7/20/2020 12:00:00 AM
CINCINNATI—July 20, 2020— See, listen and speak clearly with powerful multimedia art addressing equality and the power of joy. Cincinnati Art Museum will present Hank Willis Thomas: All Things Being Equal... the first comprehensive mid-career survey of the work of this influential artist from Sept. 4 through Nov. 8.
Presented by a grant from the PNC Foundation, Procter & Gamble and FEG Investment Advisors and supported by FotoFocus, the exhibition encompasses 20 years of Thomas’ career, during which the artist has explored how the visual languages of popular culture, advertising and media shape society and individual perspective, structuring and trading upon notions of race and gender.
Through photography, sculpture, video and collaborative projects, Thomas invites viewers to examine the role of everyday imagery in perpetuating ideas and to become active participants in the process of dismantling bias.
All Things Being Equal…, organized by the Portland Art Museum, Oregon, contains more than 90 works including Thomas’ early photographic series, sculptures and multi-media works that reinterpret the photographic record of historic twentieth-century events, monumental textile works constructed from reclaimed prison uniforms and athletic jerseys, interactive video installations and public art projects. The works demonstrate an innovative exploration of photography, as well as ongoing critical examination of advertising and pop culture as it relates to social justice.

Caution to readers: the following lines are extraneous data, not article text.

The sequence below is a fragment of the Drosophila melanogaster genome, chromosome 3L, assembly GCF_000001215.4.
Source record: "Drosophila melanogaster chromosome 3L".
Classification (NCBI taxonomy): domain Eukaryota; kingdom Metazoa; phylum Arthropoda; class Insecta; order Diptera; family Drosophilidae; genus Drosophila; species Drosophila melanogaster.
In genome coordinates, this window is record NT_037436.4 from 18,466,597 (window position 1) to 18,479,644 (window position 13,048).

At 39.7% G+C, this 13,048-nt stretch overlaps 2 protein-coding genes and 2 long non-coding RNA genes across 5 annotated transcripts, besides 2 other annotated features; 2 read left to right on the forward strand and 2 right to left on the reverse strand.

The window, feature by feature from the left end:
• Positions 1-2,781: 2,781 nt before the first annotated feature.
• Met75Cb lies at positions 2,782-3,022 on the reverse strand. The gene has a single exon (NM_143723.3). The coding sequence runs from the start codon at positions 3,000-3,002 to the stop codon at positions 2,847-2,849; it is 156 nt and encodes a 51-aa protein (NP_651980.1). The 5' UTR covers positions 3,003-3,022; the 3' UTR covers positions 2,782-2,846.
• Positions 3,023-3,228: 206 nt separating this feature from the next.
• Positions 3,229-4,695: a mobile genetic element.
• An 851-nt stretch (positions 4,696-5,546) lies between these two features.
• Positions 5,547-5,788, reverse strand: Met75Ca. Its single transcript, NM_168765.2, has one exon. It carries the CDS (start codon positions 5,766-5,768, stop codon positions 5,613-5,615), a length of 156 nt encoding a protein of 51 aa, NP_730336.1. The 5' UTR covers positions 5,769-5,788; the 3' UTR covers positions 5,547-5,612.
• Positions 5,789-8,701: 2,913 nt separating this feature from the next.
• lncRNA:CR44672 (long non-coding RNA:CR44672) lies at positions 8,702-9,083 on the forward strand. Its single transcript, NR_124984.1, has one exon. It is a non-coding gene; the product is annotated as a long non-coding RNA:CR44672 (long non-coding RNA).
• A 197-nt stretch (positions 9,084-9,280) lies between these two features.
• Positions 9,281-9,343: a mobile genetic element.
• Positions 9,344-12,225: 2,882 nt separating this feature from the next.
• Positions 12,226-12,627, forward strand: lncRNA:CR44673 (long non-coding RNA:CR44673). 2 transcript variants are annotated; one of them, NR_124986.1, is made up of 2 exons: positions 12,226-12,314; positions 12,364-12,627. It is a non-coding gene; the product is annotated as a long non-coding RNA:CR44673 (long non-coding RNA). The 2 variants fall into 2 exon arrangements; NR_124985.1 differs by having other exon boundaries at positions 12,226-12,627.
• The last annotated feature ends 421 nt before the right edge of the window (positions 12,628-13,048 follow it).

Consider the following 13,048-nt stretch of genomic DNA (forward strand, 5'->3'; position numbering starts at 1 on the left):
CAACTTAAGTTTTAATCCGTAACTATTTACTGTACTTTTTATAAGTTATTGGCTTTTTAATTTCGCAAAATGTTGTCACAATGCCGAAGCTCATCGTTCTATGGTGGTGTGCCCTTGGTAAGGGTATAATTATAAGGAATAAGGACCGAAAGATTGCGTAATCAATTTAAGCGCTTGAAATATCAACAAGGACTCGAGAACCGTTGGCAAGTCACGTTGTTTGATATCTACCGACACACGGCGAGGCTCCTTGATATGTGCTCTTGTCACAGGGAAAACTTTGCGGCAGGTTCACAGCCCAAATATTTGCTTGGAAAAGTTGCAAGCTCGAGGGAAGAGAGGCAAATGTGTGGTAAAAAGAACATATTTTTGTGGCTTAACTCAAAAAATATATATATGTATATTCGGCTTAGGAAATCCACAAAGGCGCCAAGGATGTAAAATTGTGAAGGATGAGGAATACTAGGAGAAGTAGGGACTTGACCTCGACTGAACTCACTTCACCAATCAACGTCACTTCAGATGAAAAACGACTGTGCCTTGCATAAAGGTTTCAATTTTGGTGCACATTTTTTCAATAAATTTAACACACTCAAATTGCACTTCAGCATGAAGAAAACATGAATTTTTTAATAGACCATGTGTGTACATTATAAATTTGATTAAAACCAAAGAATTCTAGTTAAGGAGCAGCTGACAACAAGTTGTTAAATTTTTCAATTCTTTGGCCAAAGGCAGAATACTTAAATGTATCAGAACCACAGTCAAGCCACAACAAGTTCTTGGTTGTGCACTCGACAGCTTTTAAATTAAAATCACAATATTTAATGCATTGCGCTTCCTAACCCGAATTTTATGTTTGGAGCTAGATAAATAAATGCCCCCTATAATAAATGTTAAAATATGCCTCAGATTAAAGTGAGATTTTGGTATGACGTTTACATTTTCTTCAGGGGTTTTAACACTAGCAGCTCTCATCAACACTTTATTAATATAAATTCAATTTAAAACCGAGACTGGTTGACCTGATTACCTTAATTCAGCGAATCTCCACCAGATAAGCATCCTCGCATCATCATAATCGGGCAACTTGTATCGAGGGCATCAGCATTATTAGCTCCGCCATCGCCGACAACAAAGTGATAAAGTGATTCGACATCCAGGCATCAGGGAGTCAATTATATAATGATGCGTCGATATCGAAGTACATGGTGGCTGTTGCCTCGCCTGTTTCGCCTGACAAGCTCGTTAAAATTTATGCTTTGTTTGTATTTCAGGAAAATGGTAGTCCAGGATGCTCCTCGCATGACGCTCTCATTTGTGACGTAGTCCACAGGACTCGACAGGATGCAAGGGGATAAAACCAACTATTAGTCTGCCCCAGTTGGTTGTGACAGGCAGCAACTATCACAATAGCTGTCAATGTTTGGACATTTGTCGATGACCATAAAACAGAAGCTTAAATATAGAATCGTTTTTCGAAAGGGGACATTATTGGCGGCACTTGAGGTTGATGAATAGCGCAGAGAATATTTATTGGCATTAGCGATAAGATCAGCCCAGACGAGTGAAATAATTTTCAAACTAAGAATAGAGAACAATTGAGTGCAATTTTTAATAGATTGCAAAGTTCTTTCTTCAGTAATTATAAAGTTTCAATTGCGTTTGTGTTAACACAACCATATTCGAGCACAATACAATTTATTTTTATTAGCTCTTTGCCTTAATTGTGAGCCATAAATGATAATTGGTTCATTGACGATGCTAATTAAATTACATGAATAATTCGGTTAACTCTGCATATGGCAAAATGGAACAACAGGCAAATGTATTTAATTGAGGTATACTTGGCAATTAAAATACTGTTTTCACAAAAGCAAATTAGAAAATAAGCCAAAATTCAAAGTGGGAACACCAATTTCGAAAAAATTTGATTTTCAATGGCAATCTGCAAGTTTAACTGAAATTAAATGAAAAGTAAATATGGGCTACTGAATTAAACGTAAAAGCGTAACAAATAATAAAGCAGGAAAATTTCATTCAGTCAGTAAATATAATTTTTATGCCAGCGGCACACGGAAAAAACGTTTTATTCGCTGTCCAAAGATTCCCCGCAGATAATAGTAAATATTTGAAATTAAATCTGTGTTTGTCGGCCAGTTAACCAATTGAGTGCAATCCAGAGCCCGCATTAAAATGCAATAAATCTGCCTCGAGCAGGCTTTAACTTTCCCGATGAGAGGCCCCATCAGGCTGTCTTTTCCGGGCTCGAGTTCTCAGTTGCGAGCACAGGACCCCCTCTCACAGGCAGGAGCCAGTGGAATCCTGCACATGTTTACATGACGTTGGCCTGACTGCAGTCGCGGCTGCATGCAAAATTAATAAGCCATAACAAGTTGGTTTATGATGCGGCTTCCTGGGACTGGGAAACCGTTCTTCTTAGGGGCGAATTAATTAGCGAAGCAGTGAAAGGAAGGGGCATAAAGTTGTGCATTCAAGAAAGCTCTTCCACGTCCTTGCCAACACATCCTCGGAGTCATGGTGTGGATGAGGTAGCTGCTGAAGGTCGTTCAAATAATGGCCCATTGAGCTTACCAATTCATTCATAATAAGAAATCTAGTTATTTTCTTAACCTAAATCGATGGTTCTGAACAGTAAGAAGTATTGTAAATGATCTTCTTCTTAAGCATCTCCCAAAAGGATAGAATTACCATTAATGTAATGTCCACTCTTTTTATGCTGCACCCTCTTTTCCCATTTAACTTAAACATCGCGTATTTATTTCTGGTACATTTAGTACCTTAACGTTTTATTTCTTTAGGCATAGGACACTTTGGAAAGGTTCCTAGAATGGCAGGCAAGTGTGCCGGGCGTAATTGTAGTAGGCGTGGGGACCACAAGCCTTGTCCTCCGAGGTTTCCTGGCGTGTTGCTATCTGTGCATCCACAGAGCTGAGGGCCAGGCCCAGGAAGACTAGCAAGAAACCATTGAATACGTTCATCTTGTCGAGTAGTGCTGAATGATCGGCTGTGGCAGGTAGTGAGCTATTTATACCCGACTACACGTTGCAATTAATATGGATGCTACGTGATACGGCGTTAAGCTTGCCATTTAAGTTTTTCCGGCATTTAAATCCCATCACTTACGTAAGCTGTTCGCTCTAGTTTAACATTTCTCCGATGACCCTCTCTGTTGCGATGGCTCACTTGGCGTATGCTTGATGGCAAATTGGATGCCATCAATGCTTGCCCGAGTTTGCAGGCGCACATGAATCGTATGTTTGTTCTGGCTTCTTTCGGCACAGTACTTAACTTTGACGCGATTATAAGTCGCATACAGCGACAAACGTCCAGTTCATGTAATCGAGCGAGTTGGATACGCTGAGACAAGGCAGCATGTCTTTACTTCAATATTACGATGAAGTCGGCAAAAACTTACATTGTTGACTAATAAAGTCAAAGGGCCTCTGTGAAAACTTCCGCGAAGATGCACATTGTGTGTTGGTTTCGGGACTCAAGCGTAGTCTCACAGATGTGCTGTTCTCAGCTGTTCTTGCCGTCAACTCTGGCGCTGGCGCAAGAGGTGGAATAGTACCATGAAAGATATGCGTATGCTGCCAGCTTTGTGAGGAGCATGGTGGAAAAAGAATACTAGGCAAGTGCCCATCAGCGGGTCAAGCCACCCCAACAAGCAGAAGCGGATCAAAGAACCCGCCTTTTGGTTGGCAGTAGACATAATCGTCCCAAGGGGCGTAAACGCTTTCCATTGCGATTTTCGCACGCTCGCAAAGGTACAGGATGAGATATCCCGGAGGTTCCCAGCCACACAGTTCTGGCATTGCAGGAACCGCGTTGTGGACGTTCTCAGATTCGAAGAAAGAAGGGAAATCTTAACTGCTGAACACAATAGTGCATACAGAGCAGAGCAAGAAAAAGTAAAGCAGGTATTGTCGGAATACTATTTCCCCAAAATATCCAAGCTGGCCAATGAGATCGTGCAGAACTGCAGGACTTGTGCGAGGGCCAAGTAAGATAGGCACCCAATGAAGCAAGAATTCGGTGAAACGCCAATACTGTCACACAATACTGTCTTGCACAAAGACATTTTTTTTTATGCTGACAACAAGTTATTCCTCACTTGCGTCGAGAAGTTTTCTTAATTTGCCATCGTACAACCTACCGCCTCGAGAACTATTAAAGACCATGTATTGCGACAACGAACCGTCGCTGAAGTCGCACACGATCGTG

All Things Being Equal… was originally slated to open in Cincinnati in July 2020. Now, in conjunction with Thomas’ studio and with community partners, the Cincinnati Art Museum seeks to explore Thomas’ work in the context of today. In a moment of pandemic and nationwide protest against systemic racism, how can we see and challenge the inequality woven into our social fabric? What more can we learn as a community about the power of art to heal and connect?
“Hank Willis Thomas’ work guides us to the meeting points of art, politics, commerce and justice while affirming human joy and the role of art in grasping our shared humanity,” says Nathaniel Stein, Associate Curator of Photography. “There is no more important artist for us to pay attention to today, and none with whom the museum and our community partners could be more honored to grapple with history, rise to the present, and imagine a possible future. Living through 2020 with this project has been a profound experience. I hope people of Greater Cincinnati will join museum staff and our community partners in giving Thomas’ work its fullest meaning for here—for now and for what comes next.”